First tackle general preparedness. Emergency plans, supplies, and information sources will be critical for coping with any emergency. Next, it's time to tackle getting ready for specific types of emergencies. Review insurance coverage. Be sure to check not only the amounts of coverage, but what is covered. Coverage for earthquakes, floods, or sewage backup for example, requires either separate policies or riders on an existing policy. Now is definitely the time to find out.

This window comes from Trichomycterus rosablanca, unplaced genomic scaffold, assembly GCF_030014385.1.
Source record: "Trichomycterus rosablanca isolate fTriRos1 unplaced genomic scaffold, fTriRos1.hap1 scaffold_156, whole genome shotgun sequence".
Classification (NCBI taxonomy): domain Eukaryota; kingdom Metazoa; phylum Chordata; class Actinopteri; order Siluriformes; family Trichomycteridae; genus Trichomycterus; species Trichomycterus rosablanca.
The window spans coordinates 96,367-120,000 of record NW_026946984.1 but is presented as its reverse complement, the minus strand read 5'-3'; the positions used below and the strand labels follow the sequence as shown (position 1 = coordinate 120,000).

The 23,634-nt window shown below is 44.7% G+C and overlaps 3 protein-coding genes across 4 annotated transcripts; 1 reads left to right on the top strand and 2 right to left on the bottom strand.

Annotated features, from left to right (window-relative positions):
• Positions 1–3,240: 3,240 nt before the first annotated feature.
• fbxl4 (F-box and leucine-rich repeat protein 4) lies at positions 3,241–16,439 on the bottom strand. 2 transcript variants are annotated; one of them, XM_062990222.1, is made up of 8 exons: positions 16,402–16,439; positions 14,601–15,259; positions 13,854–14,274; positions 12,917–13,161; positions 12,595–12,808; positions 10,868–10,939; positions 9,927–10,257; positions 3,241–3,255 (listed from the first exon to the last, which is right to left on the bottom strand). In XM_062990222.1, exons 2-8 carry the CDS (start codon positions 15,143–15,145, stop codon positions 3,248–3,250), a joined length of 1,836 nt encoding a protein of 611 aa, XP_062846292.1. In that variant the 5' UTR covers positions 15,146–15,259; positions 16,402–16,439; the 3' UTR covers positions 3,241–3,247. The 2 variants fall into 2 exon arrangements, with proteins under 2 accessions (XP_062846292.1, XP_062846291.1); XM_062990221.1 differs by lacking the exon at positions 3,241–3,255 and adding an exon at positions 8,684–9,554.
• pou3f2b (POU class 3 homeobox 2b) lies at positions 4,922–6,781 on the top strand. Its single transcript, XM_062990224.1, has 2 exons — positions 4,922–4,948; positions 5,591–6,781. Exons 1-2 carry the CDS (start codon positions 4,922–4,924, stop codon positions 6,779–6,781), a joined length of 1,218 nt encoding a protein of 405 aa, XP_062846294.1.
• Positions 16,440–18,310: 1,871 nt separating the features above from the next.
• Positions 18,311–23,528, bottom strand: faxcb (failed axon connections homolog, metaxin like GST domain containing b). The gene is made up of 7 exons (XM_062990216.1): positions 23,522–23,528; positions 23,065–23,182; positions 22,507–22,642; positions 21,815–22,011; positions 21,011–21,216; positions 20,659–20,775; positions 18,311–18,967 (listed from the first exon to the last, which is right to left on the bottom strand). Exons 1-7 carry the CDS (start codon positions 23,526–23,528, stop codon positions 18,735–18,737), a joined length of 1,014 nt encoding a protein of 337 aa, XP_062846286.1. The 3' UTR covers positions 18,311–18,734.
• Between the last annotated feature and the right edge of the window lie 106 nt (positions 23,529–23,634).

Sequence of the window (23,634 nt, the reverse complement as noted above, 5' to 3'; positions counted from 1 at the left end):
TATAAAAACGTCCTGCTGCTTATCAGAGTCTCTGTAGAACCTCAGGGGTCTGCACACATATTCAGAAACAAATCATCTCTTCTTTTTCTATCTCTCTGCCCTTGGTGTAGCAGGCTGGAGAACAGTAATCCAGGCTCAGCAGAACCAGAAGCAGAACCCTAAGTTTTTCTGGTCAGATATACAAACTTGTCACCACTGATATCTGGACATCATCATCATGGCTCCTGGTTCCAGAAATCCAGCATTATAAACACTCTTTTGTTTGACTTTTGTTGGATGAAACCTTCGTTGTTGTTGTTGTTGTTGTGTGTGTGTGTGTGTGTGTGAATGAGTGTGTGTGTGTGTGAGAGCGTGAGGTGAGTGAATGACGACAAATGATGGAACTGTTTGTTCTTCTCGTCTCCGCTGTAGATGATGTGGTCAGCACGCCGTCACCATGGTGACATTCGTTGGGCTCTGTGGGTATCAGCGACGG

There are two main areas to consider in making your home or business "earthquake ready":
Nonstructural hazards: Nonstructural refers to your home's contents and parts of the home that do not actually hold the structure up, such as light fixtures, ducts, utility pipes, wiring, drop ceilings, decorative interior and exterior finishings, chimneys, cabinets, etc. Some nonstructural hazards can be eliminated simply by rearranging furniture or cabinet storage. Many could be done as a homeowner's do-it-yourself project with minimal expense.
Structural integrity: Identifying and eliminating structural hazards (retrofitting) usually involves contracting professionals.